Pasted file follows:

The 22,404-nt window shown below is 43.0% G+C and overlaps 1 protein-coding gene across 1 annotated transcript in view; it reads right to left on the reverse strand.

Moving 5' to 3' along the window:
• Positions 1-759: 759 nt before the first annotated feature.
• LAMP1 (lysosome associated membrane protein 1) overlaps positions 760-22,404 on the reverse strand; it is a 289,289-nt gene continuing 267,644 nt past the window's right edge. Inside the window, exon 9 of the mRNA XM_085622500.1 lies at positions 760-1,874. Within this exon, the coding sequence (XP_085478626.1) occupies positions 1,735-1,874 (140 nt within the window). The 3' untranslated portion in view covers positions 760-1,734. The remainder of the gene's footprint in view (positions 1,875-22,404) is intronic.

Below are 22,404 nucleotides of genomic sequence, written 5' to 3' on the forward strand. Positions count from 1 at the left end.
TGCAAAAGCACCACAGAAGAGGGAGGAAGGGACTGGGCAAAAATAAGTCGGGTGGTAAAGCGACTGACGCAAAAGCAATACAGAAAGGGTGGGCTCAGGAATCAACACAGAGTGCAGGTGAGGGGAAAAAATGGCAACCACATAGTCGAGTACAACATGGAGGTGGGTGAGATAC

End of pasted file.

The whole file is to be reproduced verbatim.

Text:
The 22,404-nt window shown below is 43.0% G+C and overlaps 1 protein-coding gene across 1 annotated transcript in view; it reads right to left on the reverse strand.

Moving 5' to 3' along the window:
• Positions 1-759: 759 nt before the first annotated feature.
• LAMP1 (lysosome associated membrane protein 1) overlaps positions 760-22,404 on the reverse strand; it is a 289,289-nt gene continuing 267,644 nt past the window's right edge. Inside the window, exon 9 of the mRNA XM_085622500.1 lies at positions 760-1,874. Within this exon, the coding sequence (XP_085478626.1) occupies positions 1,735-1,874 (140 nt within the window). The 3' untranslated portion in view covers positions 760-1,734. The remainder of the gene's footprint in view (positions 1,875-22,404) is intronic.

Below are 22,404 nucleotides of genomic sequence, written 5' to 3' on the forward strand. Positions count from 1 at the left end.
TGCAAAAGCACCACAGAAGAGGGAGGAAGGGACTGGGCAAAAATAAGTCGGGTGGTAAAGCGACTGACGCAAAAGCAATACAGAAAGGGTGGGCTCAGGAATCAACACAGAGTGCAGGTGAGGGGAAAAAATGGCAACCACATAGTCGAGTACAACATGGAGGTGGGTGAGATAC